Women In Wellness: “To optimize wellness I highly encourage you to remember what it was that made your heart really sing”, with Tona Bell and Beau Henderson

When I was younger, I was a dancer. In fact, I thought I would be one when I grew up. Instead, I got a good job, got married and had a family. When I realized something was missing, I knew it was something I was once good at, very good at, dance. With much humility […]

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When I was younger, I was a dancer. In fact, I thought I would be one when I grew up. Instead, I got a good job, got married and had a family. When I realized something was missing, I knew it was something I was once good at, very good at, dance. With much humility I started dancing as a beginner again. This time it wasn’t about technique but about the joy and love for movement. I highly encourage you to remember what it was that made your heart really sing; are you still doing it? If not, how can you get some of that magic back? Establish new magic with a new mindset.

As a part of my series about the “5 Things You Should Do to Optimize Your Wellness After Retirement” I had the pleasure of interviewing Tona Bell. Tona Bell, proprietress of The Paper Seahorse, has always had a passion for all things paper, packaging, writing and making. Throughout her 18-year career as President of Tricycle Studios, a public relations, marketing and creative agency, she encouraged the use of handwritten letters, continually finding new and exciting ways to use paper. After opening The Paper Seahorse in 2015, she shares her passion for creative pursuits and focusing on mindfulness, believing that slow living and analog tools help us live a more well-balanced life.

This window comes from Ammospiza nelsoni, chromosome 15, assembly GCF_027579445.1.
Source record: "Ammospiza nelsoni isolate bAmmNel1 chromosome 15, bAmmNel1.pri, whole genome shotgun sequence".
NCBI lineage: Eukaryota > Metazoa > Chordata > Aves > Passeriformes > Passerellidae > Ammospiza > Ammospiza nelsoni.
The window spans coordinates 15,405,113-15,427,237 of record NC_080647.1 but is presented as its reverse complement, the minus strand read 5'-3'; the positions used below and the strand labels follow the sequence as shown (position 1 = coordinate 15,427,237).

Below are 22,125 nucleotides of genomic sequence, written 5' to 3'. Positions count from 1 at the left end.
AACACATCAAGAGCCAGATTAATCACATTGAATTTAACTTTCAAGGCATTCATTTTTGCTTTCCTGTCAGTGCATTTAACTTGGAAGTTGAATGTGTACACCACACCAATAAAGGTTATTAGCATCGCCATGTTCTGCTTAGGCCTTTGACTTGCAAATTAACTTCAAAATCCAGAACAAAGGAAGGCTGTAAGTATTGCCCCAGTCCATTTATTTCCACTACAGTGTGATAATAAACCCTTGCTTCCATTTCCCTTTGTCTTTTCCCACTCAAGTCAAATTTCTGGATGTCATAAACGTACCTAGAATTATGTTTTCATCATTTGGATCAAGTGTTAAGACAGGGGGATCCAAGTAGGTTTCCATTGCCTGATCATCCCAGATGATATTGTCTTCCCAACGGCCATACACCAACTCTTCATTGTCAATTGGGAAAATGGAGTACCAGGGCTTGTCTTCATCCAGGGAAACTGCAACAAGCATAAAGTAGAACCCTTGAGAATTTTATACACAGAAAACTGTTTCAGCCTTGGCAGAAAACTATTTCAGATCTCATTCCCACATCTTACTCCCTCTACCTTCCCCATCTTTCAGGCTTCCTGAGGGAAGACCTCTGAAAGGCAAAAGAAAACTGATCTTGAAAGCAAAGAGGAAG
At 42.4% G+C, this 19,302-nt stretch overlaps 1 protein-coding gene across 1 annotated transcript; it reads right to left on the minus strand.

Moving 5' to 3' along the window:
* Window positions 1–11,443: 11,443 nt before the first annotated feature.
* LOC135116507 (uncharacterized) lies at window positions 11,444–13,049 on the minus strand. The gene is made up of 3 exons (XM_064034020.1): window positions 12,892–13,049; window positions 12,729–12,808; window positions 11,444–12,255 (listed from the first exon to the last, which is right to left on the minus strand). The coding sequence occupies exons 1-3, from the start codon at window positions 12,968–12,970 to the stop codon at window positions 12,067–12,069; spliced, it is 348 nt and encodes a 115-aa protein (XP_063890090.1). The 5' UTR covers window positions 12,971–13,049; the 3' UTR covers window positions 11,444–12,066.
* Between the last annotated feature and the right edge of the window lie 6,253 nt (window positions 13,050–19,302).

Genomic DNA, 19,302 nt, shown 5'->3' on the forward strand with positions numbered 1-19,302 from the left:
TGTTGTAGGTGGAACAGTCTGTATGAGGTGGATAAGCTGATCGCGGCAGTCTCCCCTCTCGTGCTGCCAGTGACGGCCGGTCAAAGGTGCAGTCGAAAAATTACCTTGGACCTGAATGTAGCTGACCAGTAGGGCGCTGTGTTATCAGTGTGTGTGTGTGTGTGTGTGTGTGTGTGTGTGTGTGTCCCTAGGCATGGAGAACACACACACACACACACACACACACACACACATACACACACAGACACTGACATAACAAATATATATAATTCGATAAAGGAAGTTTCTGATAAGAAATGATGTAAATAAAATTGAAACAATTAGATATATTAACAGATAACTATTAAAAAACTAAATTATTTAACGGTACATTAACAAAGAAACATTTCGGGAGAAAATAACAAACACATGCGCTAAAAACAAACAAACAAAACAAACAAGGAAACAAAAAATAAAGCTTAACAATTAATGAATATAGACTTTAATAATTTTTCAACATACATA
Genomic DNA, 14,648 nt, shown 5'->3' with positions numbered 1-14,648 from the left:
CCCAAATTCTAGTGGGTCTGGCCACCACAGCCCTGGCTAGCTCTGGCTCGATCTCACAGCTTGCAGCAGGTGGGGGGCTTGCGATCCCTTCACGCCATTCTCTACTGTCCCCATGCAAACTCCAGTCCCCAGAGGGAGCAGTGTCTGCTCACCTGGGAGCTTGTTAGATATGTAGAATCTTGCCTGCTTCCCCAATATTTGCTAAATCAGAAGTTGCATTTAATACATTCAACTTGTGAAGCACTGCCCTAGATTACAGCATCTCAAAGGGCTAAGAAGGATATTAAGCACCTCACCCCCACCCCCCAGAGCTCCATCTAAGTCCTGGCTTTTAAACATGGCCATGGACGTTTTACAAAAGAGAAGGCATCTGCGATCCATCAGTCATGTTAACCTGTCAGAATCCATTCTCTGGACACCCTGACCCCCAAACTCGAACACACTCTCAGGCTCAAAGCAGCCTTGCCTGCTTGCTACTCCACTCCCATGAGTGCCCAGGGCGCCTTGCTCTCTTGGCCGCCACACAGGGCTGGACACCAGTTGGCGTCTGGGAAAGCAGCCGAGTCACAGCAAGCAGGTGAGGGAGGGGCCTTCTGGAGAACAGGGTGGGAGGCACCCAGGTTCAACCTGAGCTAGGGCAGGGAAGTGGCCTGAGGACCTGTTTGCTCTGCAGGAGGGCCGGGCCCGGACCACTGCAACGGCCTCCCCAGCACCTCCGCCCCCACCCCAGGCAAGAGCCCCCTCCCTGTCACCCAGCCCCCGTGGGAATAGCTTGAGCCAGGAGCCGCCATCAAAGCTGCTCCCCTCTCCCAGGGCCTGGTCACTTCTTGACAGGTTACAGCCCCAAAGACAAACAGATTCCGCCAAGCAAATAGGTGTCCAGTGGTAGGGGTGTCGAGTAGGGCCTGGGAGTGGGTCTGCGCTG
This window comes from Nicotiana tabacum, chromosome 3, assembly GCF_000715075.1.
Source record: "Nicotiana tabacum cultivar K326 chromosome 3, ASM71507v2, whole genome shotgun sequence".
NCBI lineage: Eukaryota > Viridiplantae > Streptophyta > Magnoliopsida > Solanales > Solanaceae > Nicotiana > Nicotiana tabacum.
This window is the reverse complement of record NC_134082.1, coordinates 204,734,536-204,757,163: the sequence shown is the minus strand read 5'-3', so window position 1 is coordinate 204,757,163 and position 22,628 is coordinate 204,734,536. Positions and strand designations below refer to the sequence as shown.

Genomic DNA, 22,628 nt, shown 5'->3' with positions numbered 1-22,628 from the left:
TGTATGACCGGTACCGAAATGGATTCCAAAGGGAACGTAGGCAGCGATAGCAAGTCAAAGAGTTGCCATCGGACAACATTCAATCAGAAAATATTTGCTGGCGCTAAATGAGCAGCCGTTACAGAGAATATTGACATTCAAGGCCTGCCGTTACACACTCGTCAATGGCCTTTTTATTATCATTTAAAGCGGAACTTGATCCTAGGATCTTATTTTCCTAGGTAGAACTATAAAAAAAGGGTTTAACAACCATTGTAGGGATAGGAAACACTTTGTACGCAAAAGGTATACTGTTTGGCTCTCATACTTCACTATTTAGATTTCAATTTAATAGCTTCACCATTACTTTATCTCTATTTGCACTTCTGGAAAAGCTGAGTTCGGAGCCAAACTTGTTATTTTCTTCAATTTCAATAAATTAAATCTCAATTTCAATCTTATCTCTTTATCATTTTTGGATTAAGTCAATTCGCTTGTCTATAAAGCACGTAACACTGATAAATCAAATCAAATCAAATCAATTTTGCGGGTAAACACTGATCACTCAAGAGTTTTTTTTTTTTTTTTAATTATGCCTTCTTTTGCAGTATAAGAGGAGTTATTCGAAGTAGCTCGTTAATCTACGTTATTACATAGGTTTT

Thank you so much for doing this with us! Our readers would love to “get to know you” a bit better. Can you share with us the backstory about what brought you to your specific career path?

I was swimming upstream in a job and business I thought I wanted but was miserable and I ended up in the emergency room. Over 18 years, my husband and I built a multi-million-dollar marketing company in the science and healthcare industry and had all the trapping of success personally and professionally. We were tired and burned out but didn’t know it. Stress can be a killer, my body started sending error messages and I didn’t listen. I ended up with an infection on my forehead that was very close to my brain and I had to take serious drugs to get better. Later I realized it was the exact spot of my third eye; I literally had a blocked third eye chakra. My intuition and foresight were clogged, no wonder I didn’t realize what was happening. While I was healing, I couldn’t work for several weeks and had to assess my life. I was scared and thought, ‘was this it? Game over? NO!’ I knew I had to make a change. I could stay on the hamster wheel or jump off. I decided I had gifts to share and that wasn’t going to happen through my old life. So I fired myself and never looked back. My passion project, The Paper Seahorse was born shortly after. It is a studio for creativity and mindfulness.